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From Primary Cell and Tissue Cultures to Aquatic Invertebrate Cell Lines: An Updated Overview


The stem cells discipline represents one of the most dynamic areas in biology and biomedicine. The vast majority of research on stem cells is being conducted in vertebrate models. Currently, over 98% of all cell lines are of mammalian origin, which represent only 0.4% of the extant identified metazoan evolution. In particular, aquatic invertebrates as a whole show the largest biodiversity and the widest phylogenetic radiation on Earth but have not yet significantly contributed to cell lines. Yet, with over 500 publications since the 1960s, the current lack of cell lines does not result from a lack of attempts at cultivating these cells but rather from fragmented research efforts in highly taxonomically diverse model species, a paucity in reports of negative results and persistent knowledge gaps in their in vitro metabolic requirements. To promote the establishment of aquatic invertebrate cell lines, there is thus a need for comprehensive knowledge mapping across taxa to identify adequate, possibly cell type-specific, protocols. Here, we review strategies for preparing an optimal inoculum, for optimizing culture conditions and for cell lineage authentication to monitor the quality of cell cultures. Finally, we conclude with our view on promising research perspectives towards establishing aquatic invertebrate cell lines.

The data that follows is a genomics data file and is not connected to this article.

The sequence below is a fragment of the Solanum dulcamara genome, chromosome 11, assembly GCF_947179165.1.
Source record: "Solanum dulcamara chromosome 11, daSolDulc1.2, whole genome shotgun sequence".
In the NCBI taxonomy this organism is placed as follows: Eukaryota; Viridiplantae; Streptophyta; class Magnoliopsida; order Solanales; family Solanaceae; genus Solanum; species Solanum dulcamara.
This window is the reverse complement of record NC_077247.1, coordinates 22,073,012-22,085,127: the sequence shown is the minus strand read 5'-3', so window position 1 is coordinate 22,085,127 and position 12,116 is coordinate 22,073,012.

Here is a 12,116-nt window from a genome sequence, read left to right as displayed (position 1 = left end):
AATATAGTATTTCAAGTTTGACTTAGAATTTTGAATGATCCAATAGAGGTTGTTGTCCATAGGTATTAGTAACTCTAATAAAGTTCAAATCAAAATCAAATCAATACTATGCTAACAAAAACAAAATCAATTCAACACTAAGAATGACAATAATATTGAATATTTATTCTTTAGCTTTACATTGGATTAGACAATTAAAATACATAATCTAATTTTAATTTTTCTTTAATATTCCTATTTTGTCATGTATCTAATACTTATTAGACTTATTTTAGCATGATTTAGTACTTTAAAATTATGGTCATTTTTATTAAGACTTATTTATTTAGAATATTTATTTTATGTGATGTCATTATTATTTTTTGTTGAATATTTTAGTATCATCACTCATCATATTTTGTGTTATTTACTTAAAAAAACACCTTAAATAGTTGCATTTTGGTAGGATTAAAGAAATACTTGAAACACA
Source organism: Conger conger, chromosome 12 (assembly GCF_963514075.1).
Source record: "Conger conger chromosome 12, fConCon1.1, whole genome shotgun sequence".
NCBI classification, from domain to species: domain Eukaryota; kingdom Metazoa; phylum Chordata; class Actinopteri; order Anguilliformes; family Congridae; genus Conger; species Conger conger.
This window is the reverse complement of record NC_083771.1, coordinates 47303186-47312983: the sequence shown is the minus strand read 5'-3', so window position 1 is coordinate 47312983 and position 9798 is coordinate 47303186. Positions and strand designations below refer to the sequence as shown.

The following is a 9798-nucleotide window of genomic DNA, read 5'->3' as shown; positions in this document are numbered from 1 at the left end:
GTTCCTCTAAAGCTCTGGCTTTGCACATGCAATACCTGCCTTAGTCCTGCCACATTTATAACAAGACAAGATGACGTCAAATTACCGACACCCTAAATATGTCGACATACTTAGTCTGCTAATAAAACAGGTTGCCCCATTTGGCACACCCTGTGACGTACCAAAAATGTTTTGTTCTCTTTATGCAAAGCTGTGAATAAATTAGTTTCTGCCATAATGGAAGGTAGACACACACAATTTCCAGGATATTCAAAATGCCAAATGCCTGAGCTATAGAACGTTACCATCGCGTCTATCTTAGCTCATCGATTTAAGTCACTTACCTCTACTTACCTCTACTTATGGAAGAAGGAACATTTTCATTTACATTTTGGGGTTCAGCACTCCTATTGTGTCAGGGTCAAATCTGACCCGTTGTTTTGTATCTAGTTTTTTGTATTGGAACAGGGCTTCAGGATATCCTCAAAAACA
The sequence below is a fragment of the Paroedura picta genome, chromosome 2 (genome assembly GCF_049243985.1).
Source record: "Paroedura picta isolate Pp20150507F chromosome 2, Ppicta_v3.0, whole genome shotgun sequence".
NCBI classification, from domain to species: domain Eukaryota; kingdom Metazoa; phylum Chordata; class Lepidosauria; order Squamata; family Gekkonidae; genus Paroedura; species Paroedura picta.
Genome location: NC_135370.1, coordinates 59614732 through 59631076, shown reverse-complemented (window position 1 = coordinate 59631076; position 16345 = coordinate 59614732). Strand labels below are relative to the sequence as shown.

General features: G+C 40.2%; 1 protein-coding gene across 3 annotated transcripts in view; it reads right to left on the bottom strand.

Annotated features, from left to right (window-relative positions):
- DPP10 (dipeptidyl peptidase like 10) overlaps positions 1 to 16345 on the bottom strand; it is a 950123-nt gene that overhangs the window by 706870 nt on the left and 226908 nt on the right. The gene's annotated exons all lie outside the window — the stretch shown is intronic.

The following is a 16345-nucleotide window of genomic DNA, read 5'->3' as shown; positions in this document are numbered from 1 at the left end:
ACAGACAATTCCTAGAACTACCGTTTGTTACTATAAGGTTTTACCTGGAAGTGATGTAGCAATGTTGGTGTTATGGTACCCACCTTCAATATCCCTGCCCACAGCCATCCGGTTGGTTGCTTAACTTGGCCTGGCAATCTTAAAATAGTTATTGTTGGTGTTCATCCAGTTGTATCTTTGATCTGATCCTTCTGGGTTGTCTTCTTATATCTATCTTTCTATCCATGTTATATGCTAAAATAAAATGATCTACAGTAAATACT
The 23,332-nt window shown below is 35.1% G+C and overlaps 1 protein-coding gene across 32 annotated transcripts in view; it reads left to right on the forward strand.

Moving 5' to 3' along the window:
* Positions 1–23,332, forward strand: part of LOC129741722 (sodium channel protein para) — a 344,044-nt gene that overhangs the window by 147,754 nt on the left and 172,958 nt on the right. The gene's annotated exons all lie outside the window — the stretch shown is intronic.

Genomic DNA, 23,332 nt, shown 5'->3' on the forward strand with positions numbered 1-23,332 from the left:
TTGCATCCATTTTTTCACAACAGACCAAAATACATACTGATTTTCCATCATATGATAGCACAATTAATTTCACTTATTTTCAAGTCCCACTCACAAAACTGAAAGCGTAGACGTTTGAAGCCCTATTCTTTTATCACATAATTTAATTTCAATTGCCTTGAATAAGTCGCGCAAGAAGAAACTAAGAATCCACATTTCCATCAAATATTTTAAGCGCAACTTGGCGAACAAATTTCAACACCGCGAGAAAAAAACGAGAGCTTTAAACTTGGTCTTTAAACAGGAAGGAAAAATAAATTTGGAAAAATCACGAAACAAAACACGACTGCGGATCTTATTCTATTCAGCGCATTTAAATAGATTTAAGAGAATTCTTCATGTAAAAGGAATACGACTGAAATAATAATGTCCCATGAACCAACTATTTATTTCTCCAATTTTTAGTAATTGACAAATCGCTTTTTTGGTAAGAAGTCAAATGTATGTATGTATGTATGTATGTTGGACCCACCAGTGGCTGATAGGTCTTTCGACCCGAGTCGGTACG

Table of Contents: Advances in Aquatic Invertebrate Stem Cell Research